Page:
Go watch the pilot for Cheers. Right now and then return. The pilot of Cheers is frequently referred to as one of the greatest pilots ever. for a valid reason.
In addition, I will keep referring to it in subsequent sections. I think it is still available on Netflix. However, I want to talk about how it builds character right now.
Cheers quickly establishes both its protagonist and its world. Sam Malone is a former ball player and a recovering alcoholic. He immediately reveals himself to be a trustworthy individual who values his bar, his staff, and his patrons.
He is also a hound dog and a little bit of a ladies man, but he is not a creep and he does not take advantage of anyone. We continue to learn more about Sam throughout the entirety of the episode through jokes, plot points, and the manner in which other people react to him. In that manner, the pilot as a whole is focused like a laser beam. Norm, Coach, Carla, and Cliff all get their own moments of introduction, but unlike Sam, they are not really fleshed out.
Because they are not required to be at this point. We only see Cliff Clavin in a few beats as an arrogant know-it-all, but now we know his character. When Carla comes charging in,
We are aware of everything we need to know about Carla at this point, despite our complaints and zingers.
Diane, the show’s second lead or deuteragonist, is the other character who receives a lot of screen time in the pilot. Like Cheers, many shows have two leads.
Cheers, on the other hand, leans more toward Sam than Diane when it comes to story importance. Their relationship is the show’s primary conflict in Cheers and most other shows with two leads. Therefore, the pilot serves Sam and Diane well because their relationship fuels the overall plot as well as the individual episodic stories for the remainder of the season and the majority of the show’s runtime.
They get into a bit of a fight even in their first interaction, which sets the stage for their subsequent relationship. Diane answers the phone when one of Sam’s lovers calls to inquire about him.
Sam tries to come up with a reason for Diane not to tell the woman, but Diane has had enough and won’t cooperate.
The show uses comedy in this initial interaction to introduce these characters, establish their relationship, and demonstrate their obvious chemistry. The audience understands the central conflict and dynamic of Cheers simply from the amount of time spent with these characters.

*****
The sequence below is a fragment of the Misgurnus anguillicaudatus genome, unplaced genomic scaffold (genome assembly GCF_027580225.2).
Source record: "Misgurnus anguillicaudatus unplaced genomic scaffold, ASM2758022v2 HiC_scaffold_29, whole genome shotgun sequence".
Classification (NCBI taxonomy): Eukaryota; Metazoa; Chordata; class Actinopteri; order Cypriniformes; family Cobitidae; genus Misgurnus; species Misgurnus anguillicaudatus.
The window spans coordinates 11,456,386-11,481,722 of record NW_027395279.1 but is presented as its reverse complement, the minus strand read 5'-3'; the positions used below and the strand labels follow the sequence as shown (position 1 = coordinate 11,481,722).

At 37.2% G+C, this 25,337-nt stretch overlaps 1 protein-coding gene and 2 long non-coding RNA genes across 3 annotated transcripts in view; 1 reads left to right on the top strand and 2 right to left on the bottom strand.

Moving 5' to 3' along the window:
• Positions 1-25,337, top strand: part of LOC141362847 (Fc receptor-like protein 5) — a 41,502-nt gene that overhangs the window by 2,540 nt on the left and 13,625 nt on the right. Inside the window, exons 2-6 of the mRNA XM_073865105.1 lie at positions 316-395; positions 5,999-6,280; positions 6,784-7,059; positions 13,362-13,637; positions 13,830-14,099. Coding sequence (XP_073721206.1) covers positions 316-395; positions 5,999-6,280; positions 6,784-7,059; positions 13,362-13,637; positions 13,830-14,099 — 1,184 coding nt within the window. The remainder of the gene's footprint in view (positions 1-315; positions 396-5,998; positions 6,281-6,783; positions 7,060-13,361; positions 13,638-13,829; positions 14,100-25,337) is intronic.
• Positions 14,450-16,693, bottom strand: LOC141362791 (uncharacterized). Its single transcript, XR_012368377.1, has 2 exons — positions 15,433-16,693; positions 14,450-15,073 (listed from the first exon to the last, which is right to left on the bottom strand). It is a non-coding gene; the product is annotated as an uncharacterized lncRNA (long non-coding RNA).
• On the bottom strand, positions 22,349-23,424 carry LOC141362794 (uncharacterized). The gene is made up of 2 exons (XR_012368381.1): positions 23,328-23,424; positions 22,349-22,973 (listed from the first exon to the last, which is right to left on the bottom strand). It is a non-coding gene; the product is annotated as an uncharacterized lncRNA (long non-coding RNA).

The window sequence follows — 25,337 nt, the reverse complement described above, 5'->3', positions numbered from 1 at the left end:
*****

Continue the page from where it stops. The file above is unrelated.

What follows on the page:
Sam wants to be with Diane as well as run a successful bar. Even though she gives a ridiculous response about studying people from the working class, Diane takes the job at Cheers because she quickly falls in love with the people there and also because her attraction to Sam is undeniable. Additionally, as I mentioned in the series’ first episode, the show pairs them because they are opposites.
That is also the source of their chemistry and conflict. The story of the show is about two people who want to be together but won’t say so. The show then spends the remainder of the season and series putting them in more and more danger.
Anthropomorphic antagonists—people who prevent your protagonist from achieving his or her objectives—are uncommon in situation comedies. Typically, the conflict arises from a disagreement between two cast members that can ultimately be resolved or from an external source. However, returning to Haunted Bakery, the antagonists are the ghosts. The ghosts’ opposition to the baker will account for the majority of the show’s conflict.
Therefore, the ghosts would receive priority over other characters in your pilot, just like the main character. Your antagonist must have objectives that are comparable to and distinct from those of your protagonist. The ghosts’ objective is to scare the baker away and force her out of business, while the baker’s objective is to open a successful bakery. Which reasons do they have? What are they?
The pilot must at least address these and other questions if they are not answered.
The relationship between the protagonist and each supporting character will determine their identity.
The selection of characters will be based on how well they advance the protagonist’s story or hinder it.